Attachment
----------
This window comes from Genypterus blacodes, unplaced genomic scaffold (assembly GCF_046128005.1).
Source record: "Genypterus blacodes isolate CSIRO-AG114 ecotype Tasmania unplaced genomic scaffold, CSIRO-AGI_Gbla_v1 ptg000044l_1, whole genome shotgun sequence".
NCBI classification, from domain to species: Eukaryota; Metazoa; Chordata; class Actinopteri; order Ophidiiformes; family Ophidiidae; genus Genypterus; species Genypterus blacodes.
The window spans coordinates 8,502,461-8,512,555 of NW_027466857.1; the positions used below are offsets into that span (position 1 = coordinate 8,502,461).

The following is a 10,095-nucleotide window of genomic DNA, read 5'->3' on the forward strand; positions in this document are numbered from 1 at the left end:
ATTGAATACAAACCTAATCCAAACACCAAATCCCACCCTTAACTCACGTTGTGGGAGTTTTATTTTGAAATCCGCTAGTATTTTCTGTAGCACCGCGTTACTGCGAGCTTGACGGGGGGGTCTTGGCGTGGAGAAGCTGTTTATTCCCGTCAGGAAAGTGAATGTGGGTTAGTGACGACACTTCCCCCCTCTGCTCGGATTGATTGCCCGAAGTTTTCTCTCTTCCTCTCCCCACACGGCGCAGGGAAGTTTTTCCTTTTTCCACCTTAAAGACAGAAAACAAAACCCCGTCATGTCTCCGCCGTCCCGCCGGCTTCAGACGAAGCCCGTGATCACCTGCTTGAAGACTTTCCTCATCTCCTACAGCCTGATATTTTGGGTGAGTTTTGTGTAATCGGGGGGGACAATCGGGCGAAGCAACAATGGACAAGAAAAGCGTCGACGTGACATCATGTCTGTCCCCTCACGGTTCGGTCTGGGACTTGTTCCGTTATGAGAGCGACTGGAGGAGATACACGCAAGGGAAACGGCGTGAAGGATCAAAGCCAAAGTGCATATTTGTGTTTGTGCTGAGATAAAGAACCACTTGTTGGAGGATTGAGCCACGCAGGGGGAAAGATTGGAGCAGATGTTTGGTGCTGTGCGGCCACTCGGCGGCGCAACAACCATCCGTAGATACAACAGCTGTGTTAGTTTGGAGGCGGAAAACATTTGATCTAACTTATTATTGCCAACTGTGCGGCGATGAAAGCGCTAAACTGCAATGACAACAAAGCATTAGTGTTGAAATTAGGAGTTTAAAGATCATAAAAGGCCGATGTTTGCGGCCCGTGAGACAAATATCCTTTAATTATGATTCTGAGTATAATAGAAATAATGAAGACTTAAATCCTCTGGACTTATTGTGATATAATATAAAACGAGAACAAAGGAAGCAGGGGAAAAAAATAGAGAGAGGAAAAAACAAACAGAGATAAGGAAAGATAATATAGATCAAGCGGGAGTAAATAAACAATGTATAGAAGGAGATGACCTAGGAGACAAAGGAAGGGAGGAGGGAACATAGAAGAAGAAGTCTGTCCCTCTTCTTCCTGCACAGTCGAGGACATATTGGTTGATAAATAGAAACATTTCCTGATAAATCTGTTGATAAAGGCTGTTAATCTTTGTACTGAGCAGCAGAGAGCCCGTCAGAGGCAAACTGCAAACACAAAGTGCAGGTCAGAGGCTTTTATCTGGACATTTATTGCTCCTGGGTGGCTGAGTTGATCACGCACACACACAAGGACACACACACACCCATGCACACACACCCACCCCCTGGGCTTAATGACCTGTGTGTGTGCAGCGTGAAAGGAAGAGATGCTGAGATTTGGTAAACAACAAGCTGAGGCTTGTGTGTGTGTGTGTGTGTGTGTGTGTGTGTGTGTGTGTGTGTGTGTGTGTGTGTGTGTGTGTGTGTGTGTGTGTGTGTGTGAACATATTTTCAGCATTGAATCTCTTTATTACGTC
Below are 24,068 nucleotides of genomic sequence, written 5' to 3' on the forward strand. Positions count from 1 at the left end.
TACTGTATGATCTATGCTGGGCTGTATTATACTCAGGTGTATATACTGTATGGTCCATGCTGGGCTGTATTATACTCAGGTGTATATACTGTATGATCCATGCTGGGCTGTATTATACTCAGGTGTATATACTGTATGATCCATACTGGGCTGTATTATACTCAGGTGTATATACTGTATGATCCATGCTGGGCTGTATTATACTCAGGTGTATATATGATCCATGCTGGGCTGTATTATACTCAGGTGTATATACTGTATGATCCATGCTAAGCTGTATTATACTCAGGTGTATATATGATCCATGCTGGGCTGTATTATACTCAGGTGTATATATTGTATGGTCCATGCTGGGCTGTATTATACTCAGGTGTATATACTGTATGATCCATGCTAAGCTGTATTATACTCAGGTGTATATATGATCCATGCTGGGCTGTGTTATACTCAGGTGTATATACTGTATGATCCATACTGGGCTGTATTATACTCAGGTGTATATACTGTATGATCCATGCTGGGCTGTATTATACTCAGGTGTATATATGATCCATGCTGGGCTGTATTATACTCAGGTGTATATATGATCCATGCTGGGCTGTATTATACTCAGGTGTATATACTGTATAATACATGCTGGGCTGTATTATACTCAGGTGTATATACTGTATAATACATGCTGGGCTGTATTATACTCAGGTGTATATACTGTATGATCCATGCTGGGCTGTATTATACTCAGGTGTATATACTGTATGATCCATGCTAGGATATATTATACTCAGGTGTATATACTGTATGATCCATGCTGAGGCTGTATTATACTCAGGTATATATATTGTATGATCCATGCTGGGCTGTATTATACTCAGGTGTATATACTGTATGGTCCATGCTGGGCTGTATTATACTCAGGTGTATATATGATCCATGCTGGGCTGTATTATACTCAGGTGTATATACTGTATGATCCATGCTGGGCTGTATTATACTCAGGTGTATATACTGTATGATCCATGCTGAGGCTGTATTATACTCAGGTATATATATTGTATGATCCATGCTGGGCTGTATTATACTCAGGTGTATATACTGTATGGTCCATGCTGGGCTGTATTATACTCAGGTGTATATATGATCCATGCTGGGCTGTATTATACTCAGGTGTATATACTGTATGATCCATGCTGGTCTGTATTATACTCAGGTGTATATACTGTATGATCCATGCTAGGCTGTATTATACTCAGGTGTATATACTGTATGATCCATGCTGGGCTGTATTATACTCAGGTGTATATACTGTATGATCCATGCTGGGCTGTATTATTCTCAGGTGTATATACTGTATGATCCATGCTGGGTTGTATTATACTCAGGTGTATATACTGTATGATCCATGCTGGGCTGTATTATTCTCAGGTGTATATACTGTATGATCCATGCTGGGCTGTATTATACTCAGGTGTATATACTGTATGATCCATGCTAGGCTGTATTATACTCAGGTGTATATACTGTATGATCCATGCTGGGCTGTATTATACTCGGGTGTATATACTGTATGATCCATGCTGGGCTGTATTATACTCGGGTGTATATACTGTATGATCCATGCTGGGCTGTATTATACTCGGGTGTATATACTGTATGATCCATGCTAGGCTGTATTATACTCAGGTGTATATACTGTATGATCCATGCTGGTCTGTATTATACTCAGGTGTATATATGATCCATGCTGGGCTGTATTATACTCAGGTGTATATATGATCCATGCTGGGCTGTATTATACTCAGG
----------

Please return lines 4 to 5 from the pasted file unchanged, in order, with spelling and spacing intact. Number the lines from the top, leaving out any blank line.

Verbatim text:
The window spans coordinates 8,502,461-8,512,555 of NW_027466857.1; the positions used below are offsets into that span (position 1 = coordinate 8,502,461).

The following is a 10,095-nucleotide window of genomic DNA, read 5'->3' on the forward strand; positions in this document are numbered from 1 at the left end: